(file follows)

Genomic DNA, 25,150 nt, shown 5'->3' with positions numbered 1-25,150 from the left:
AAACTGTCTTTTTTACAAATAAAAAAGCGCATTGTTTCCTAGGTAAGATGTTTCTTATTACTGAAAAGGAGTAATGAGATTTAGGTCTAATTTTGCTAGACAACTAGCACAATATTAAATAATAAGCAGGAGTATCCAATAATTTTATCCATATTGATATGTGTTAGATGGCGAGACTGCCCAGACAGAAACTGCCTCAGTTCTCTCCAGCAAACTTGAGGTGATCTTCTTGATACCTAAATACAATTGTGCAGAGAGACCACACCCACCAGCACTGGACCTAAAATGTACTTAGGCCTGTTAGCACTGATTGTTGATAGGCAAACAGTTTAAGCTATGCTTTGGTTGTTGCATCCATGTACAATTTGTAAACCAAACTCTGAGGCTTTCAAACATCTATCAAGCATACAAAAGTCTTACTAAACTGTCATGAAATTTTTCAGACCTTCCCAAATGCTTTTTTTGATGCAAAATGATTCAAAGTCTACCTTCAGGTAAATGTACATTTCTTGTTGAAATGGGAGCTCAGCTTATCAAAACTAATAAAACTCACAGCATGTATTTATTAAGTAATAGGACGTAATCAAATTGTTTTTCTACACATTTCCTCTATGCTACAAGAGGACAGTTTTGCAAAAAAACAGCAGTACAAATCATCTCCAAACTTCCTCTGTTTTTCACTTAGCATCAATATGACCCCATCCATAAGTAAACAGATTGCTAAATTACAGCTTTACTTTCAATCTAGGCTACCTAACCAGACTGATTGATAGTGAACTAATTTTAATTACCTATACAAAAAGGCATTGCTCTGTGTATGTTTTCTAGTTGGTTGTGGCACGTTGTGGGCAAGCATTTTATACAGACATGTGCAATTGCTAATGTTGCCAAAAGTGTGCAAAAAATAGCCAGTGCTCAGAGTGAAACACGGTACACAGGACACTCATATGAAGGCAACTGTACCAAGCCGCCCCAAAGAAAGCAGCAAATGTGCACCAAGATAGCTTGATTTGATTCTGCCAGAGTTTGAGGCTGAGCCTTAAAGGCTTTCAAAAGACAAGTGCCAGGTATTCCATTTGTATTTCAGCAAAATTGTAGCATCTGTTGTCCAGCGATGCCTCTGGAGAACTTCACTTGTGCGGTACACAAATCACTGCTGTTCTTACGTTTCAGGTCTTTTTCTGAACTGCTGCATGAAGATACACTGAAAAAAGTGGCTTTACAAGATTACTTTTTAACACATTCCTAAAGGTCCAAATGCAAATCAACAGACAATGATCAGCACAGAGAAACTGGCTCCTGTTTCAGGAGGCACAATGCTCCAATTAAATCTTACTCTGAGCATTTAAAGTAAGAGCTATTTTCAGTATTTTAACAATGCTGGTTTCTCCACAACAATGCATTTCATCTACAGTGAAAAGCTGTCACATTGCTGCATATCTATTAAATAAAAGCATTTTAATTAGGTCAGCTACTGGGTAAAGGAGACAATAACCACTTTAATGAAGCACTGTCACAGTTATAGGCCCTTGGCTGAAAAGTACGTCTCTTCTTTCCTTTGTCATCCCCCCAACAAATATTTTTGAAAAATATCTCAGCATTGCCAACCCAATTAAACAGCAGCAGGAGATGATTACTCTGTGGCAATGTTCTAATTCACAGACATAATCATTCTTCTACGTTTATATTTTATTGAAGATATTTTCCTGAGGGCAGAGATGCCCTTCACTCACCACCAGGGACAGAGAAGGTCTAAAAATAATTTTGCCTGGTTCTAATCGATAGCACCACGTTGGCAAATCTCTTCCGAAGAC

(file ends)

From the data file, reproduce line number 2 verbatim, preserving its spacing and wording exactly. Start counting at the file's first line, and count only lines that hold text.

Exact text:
AAACTGTCTTTTTTACAAATAAAAAAGCGCATTGTTTCCTAGGTAAGATGTTTCTTATTACTGAAAAGGAGTAATGAGATTTAGGTCTAATTTTGCTAGACAACTAGCACAATATTAAATAATAAGCAGGAGTATCCAATAATTTTATCCATATTGATATGTGTTAGATGGCGAGACTGCCCAGACAGAAACTGCCTCAGTTCTCTCCAGCAAACTTGAGGTGATCTTCTTGATACCTAAATACAATTGTGCAGAGAGACCACACCCACCAGCACTGGACCTAAAATGTACTTAGGCCTGTTAGCACTGATTGTTGATAGGCAAACAGTTTAAGCTATGCTTTGGTTGTTGCATCCATGTACAATTTGTAAACCAAACTCTGAGGCTTTCAAACATCTATCAAGCATACAAAAGTCTTACTAAACTGTCATGAAATTTTTCAGACCTTCCCAAATGCTTTTTTTGATGCAAAATGATTCAAAGTCTACCTTCAGGTAAATGTACATTTCTTGTTGAAATGGGAGCTCAGCTTATCAAAACTAATAAAACTCACAGCATGTATTTATTAAGTAATAGGACGTAATCAAATTGTTTTTCTACACATTTCCTCTATGCTACAAGAGGACAGTTTTGCAAAAAAACAGCAGTACAAATCATCTCCAAACTTCCTCTGTTTTTCACTTAGCATCAATATGACCCCATCCATAAGTAAACAGATTGCTAAATTACAGCTTTACTTTCAATCTAGGCTACCTAACCAGACTGATTGATAGTGAACTAATTTTAATTACCTATACAAAAAGGCATTGCTCTGTGTATGTTTTCTAGTTGGTTGTGGCACGTTGTGGGCAAGCATTTTATACAGACATGTGCAATTGCTAATGTTGCCAAAAGTGTGCAAAAAATAGCCAGTGCTCAGAGTGAAACACGGTACACAGGACACTCATATGAAGGCAACTGTACCAAGCCGCCCCAAAGAAAGCAGCAAATGTGCACCAAGATAGCTTGATTTGATTCTGCCAGAGTTTGAGGCTGAGCCTTAAAGGCTTTCAAAAGACAAGTGCCAGGTATTCCATTTGTATTTCAGCAAAATTGTAGCATCTGTTGTCCAGCGATGCCTCTGGAGAACTTCACTTGTGCGGTACACAAATCACTGCTGTTCTTACGTTTCAGGTCTTTTTCTGAACTGCTGCATGAAGATACACTGAAAAAAGTGGCTTTACAAGATTACTTTTTAACACATTCCTAAAGGTCCAAATGCAAATCAACAGACAATGATCAGCACAGAGAAACTGGCTCCTGTTTCAGGAGGCACAATGCTCCAATTAAATCTTACTCTGAGCATTTAAAGTAAGAGCTATTTTCAGTATTTTAACAATGCTGGTTTCTCCACAACAATGCATTTCATCTACAGTGAAAAGCTGTCACATTGCTGCATATCTATTAAATAAAAGCATTTTAATTAGGTCAGCTACTGGGTAAAGGAGACAATAACCACTTTAATGAAGCACTGTCACAGTTATAGGCCCTTGGCTGAAAAGTACGTCTCTTCTTTCCTTTGTCATCCCCCCAACAAATATTTTTGAAAAATATCTCAGCATTGCCAACCCAATTAAACAGCAGCAGGAGATGATTACTCTGTGGCAATGTTCTAATTCACAGACATAATCATTCTTCTACGTTTATATTTTATTGAAGATATTTTCCTGAGGGCAGAGATGCCCTTCACTCACCACCAGGGACAGAGAAGGTCTAAAAATAATTTTGCCTGGTTCTAATCGATAGCACCACGTTGGCAAATCTCTTCCGAAGAC